Keen to explore the murky depths, the duo ascended into the cold water.
A little over 30 feet beneath the surface is a sandstone ledge, and on that ledge the two divers found the mutilated body of New Zealander Marty Johnstone.
The discovery would not just lead to a murder trial, it would throw open the doors on an international drug-smuggling operation.
This is the story of the handless corpse.
Chinese symbol inscribed on a bluestone medallion around the Delph Quarry corpse's neck meant "long life". It was a strange clue for Lancashire Constabulary officers: one that simultaneously told them a lot about the individual they had pulled from the cold water, while muddying the case in more confusion and mystery.
The long life symbol inspired papers to dub the discovery of the mutilated corpse as a "Chinese Puzzle". The body was naked and anchored beneath the water with industrial weights and a hydraulic lorry jack.
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Reading and Ashcroft were members of the Newton-le-Willows sub-aqua club.
"At first we thought it was a tailor's dummy," 22-year-old Ashcroft told the Liverpool Echo.
"It was only when we got close, we found it was a body and had no hands, our stomachs turned."
Though the body was not identified immediately, police knew this was a lot more than just evidence of a murder and it was widely reported that the killing was a "gangland-style" execution.
The victim, a powerfully built male, who could have been aged between 25 and 35, had severe stomach and head wounds, and was handless, preventing any fingerprint identification.
He was 1.88m tall, suntanned, had good teeth, a neatly trimmed moustache, and shoulder-length brown hair. Not the typical look of a man from Lancashire. Three cars were also pulled from the quarry and forensically checked but police were keen to tell the public it was commonplace for stolen cars to make their way to the bottom of the quarry.
In fact, when it was drained in 1999, hundreds of cars were found beneath the water.
Soon after the body was discovered police launched a murder inquiry involving more than 80 officers.
Police spokesman Ray Rimmer said: "We can't say at this stage what caused the wounds to his head and stomach but either could have been sufficient cause of death."
That mystery was soon solved.
On Tuesday, October 16, it was revealed the man had been shot in the head. Officers believed the shot had been fired from close range, probably using a revolver.
According to pathologists the man also had several knife wounds to the stomach and his hands had been hacked off after death.
Police were eager to follow the trail of the strange medallion, sure that it would lead to the feet of the killer.
Rimmer, leading the investigation, could not rule out the possibility the medallion had been placed around the victim's neck as some sort of macabre joke by his killers.
Police began to follow the trail of the Chinese symbol and visited several specialist shops in Liverpool to try to source it. This yielded few results.
A team of officers visited Walton Gaol in Liverpool, hoping gangland killers or criminals could shed a light on the victim, but the criminal underworld was not willing to play ball.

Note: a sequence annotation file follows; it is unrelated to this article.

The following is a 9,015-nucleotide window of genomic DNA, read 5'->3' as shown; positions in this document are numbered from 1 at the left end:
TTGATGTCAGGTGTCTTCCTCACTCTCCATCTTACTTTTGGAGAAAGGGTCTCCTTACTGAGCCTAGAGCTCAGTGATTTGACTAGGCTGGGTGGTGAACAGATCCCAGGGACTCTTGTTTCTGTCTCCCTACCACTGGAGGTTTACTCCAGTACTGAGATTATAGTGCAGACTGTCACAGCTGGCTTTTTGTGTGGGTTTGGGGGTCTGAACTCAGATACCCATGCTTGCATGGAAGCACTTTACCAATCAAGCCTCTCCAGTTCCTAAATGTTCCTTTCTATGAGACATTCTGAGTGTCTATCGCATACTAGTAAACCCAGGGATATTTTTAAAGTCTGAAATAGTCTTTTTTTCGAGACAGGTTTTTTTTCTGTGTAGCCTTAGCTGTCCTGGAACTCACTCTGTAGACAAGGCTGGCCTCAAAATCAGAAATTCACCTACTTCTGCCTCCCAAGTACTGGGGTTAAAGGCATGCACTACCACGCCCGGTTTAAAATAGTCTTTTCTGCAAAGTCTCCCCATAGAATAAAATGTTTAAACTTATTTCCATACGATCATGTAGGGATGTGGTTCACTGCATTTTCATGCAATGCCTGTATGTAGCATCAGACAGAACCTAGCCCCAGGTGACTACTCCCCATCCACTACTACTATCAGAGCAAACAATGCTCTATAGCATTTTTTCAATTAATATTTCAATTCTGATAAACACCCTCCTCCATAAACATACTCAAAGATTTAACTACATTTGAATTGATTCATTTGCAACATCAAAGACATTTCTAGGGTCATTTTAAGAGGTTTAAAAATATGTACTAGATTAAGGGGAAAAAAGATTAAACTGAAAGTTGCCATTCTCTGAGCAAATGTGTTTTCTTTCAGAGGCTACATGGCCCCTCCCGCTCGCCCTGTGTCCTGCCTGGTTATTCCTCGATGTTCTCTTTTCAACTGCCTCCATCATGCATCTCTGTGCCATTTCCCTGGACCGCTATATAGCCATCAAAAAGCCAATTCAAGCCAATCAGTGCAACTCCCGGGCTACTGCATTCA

By October 26, two weeks after the body was discovered, several questions still remained: Who was the victim? Why was he killed? Where did the murder take place?
One thing was certain, he was not meant to be found at all. His clothes were gone, and his hands; his mouth was a mess where someone had attempted to smash out his teeth. Any identifying marks had been stripped away making it more and more likely that the medallion did not belong to the victim but had been placed about his neck.
y the end of October every police force in Great Britain and Northern Ireland was circulating images of the man found in Delph Quarry.
The stretch of idyllic Lancashire countryside had become known across the country for the grisly discovery and police were fast running out of ideas when it came to finding the killer or identifying the body.
On October 26 Rimmer told the media he was surprised no one had recognised the victim's distinctive looks and suggested he might have changed his appearance to avoid detection.
What they didn't know then was that the man fished out of the quarry was caught up in a complex and far-reaching drug trade.
Terry Clark, known by several aliases - Terry Sinclair, Alexander James Sinclair, Tony Bennetti, the Australian Jackal and Mr Big - was a New Zealander who ran a violent and prolific heroin trade involving Britain, Australia and his native New Zealand. But he didn't run the operation, based in Singapore, alone.
The other man running the operation alongside Clark, had been given the name "Mr Asia" in several newspaper articles about his exploits in Auckland. He was Christopher Martin "Marty" Johnstone.
Back in England, police had a breakthrough on November 2, almost three weeks after the body was discovered, when former beauty queen Julie Hue and her friend Barbara Pilkington walked into Leyland police station in early November and told police who the dead man was.
The man was 27-year-old Marty Johnstone from New Zealand, Hue's boyfriend.
She had been on holiday in Spain with Pilkington when Johnstone was murdered. She was told he was on business in New York and couldn't be contacted, but had grown suspicious and then alarmed when he failed to call her on her 22nd birthday.
Hue also told police that her boyfriend had met his fate at the hands of one Andrew Maher from Leyland, the common-law husband of her friend Pilkington.
Police told the Mirror they were 99.9 per cent certain the body was Johnstone, and described him as a "New Zealand businessman dealing in drugs".
Already they were forming theories about a power struggle going wrong and reported they had held 28 people from across Lancashire under suspicion of murdering Johnstone.
Australian officials were on their way to Chorley, keen to establish whether the so-called "Kiwi link" existed.